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Why Your Landing Page Is Critical For Lead Generation

Mitch Cartwright

So you’ve done your inbound marketing and placed the right ads at the right places, all with the hope of getting people to your website. But you don’t want some online tourists to your site. You want visitors who will convert. To make that happen, what you need is a solid landing page.

Otherwise, all your efforts will be in vain. High-functioning landing pages are what convert your visitors to potential leads for your business. If your website doesn’t generate leads, then it’s the online equivalent of window shopping for your visitors. You spend all that money on your website and… nothing happens.

So, why does nothing happen? To begin with, most marketers don’t realise the importance of landing pages. They don’t understand that landing pages are central to lead generation, especially for B2B businesses.

A survey found out that almost 44% of B2B companies direct their visitors to their business’s homepage instead of guiding them to a specialised landing page. What about those businesses that have landing pages? Well, more than 60% of them have six or fewer.

You know the situation is bad when even the businesses that are doing it aren’t doing it enough. But before we get to why a landing page is so vital to lead generation, let’s first understand it.

What is a landing page?

A landing page is a web page whose only purpose is to convince your visitors to take a particular action. You can create landing pages to get your visitor’s information through a lead capture or conversion form. You can create it to let your visitors avail of a special offer, coupon, or trial.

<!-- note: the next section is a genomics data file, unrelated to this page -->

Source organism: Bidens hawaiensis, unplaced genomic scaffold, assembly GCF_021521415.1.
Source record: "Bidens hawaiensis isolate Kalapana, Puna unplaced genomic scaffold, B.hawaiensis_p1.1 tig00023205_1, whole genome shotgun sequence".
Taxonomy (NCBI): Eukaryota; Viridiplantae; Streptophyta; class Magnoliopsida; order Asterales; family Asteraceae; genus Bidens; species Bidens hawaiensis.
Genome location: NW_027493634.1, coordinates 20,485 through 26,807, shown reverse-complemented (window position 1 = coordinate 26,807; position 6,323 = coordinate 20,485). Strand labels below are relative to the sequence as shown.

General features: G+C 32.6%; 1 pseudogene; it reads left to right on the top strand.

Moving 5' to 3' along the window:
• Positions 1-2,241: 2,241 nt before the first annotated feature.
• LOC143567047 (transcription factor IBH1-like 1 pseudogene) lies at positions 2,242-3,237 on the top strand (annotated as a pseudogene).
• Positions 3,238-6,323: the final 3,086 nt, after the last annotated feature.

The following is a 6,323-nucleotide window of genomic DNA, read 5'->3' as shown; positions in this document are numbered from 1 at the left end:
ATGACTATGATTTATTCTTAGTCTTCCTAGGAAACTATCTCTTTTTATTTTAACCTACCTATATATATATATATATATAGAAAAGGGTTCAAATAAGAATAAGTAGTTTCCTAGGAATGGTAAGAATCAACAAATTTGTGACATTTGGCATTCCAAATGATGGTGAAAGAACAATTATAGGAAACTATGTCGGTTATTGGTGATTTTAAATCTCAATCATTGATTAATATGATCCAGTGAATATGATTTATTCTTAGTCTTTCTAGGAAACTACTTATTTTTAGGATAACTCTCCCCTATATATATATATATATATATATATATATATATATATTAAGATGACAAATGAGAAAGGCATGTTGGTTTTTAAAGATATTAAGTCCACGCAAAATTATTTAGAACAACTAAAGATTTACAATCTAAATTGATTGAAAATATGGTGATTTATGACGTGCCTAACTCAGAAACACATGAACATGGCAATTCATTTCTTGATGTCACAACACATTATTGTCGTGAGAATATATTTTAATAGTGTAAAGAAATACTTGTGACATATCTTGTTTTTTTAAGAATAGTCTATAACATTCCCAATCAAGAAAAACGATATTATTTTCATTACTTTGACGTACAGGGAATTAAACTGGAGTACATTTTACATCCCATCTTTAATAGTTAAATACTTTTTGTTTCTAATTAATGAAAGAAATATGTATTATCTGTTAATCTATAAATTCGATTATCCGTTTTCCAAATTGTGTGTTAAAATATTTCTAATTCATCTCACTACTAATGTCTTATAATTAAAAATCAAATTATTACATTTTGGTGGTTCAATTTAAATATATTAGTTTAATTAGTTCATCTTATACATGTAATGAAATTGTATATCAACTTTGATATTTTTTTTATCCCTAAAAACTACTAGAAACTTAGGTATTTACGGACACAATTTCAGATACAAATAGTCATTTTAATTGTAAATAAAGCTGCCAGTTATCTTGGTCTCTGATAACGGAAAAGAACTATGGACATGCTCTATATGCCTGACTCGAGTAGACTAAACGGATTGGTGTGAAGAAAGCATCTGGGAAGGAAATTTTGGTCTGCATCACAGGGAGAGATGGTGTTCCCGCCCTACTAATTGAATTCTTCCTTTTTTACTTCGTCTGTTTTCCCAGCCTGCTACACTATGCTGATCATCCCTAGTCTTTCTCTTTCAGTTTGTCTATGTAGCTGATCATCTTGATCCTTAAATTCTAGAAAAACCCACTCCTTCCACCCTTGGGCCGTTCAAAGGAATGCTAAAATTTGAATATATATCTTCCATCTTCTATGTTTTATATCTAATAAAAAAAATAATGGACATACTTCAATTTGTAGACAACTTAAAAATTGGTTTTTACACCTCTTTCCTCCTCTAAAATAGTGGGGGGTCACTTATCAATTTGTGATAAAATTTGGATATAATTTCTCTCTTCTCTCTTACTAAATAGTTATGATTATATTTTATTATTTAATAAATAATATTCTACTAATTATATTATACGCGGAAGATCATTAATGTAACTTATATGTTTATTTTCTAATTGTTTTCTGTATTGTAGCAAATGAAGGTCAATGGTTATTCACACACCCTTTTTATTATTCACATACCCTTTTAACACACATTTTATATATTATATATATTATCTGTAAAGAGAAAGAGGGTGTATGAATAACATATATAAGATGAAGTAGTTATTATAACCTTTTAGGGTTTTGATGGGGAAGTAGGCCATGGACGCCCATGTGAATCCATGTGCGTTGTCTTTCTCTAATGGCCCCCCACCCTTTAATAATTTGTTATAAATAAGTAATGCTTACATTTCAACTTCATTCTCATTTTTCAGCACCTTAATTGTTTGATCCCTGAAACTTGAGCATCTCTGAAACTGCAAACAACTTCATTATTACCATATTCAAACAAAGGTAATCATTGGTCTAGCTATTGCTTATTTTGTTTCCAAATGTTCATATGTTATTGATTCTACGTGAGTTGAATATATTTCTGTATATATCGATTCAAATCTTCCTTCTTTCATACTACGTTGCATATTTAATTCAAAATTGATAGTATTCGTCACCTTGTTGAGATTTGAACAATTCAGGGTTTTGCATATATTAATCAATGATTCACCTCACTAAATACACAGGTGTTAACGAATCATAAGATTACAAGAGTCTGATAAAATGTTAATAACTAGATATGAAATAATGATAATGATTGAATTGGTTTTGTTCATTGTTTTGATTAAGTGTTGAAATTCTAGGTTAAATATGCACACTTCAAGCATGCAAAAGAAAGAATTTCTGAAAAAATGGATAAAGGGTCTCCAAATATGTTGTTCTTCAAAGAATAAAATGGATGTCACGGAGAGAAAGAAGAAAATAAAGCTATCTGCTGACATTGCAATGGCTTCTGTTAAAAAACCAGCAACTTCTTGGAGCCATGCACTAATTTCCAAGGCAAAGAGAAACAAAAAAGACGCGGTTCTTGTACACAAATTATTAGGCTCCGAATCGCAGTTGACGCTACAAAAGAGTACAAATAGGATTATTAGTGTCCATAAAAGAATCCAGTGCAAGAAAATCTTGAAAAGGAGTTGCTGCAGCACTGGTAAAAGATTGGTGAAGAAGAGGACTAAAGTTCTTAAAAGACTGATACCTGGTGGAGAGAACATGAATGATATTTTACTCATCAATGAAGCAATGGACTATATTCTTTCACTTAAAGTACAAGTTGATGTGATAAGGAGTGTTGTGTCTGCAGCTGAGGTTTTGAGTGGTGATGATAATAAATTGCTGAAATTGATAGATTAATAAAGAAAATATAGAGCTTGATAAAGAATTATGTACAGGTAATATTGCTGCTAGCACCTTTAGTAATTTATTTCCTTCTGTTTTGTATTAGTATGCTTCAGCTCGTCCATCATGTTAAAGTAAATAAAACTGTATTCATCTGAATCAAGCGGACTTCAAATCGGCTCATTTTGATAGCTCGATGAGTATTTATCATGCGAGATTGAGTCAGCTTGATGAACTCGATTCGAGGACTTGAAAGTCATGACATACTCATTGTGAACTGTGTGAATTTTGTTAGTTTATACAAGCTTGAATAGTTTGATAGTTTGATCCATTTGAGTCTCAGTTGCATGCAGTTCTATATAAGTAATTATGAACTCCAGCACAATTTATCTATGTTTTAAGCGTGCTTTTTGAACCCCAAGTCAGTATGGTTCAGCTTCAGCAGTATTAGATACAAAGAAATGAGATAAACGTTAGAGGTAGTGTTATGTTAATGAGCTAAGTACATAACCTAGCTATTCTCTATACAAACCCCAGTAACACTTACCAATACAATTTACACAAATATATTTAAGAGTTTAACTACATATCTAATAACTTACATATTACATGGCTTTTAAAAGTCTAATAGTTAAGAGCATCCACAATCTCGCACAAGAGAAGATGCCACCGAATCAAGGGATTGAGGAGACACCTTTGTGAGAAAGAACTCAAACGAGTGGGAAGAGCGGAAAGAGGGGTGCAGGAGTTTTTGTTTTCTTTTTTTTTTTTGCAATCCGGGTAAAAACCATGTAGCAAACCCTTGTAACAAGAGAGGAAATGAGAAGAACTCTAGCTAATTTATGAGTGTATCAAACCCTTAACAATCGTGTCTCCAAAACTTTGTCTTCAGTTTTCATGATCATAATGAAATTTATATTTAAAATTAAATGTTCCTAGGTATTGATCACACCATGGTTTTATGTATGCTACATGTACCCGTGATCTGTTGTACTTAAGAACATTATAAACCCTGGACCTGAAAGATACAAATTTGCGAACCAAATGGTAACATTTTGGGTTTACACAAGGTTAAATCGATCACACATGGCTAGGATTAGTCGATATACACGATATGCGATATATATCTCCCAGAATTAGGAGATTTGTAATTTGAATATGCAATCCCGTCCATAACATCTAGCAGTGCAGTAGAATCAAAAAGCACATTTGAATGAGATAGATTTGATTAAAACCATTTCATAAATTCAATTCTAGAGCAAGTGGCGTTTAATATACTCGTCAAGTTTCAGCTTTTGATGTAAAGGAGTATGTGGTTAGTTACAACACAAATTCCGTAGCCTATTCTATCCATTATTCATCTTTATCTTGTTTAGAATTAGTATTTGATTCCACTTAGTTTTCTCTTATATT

You can also use a landing page to give a free demo of your product or service or release an exclusive version to select users. Or you could let users download case studies, ebooks, white papers, or reports.

Where do these visitors come from? They could be directed from your pay-per-click (PPC) ad campaign, social media posts, email newsletters, etc. What’s important is that it’s not random traffic. It’s a specifically targeted set of users. If you’re in B2B, this means you’re getting quality leads.

How is a landing page different from a website?

Technically, landing pages are not part of your website. So, you won’t be able to navigate to your landing page by clicking on a tab on your site.

Secondly, websites attract all kinds of audiences. You could find users interested in your product or service or users who’re merely browsing with no intent to take any action. A website carries information on your company, management, products and services, and how to get in touch with you. Not to mention those exceptionally interesting “mission” and “vision” sections.

These could attract all kinds of visitors.

A landing page is created for a specific set of consumers. Through a targeted ad campaign, you usually use a lead magnet or specialised offers to attract those users. These consumers are aware of your category and are attracted by your solution and any offer you may have.

Thirdly, and this is the most important part, landing pages are created to convert.

While homepages and websites are designed to provide information, landing pages have only one goal. The content, text, design, and layout of a landing page are created to encourage visitors to take a particular action. It could be to sign up for your newsletter, download an ebook, register for a webinar, or to fill a form.

You could look at it this way: Your website is more like an online directory for your business. Your landing page, however, is an active lead generator.

What this means is that no matter what business you’re in, whether you’re a freelancer, run a small business, or in charge of marketing at a multinational firm, landing pages are significant. To convince you, here are six reasons why you should be focusing on them.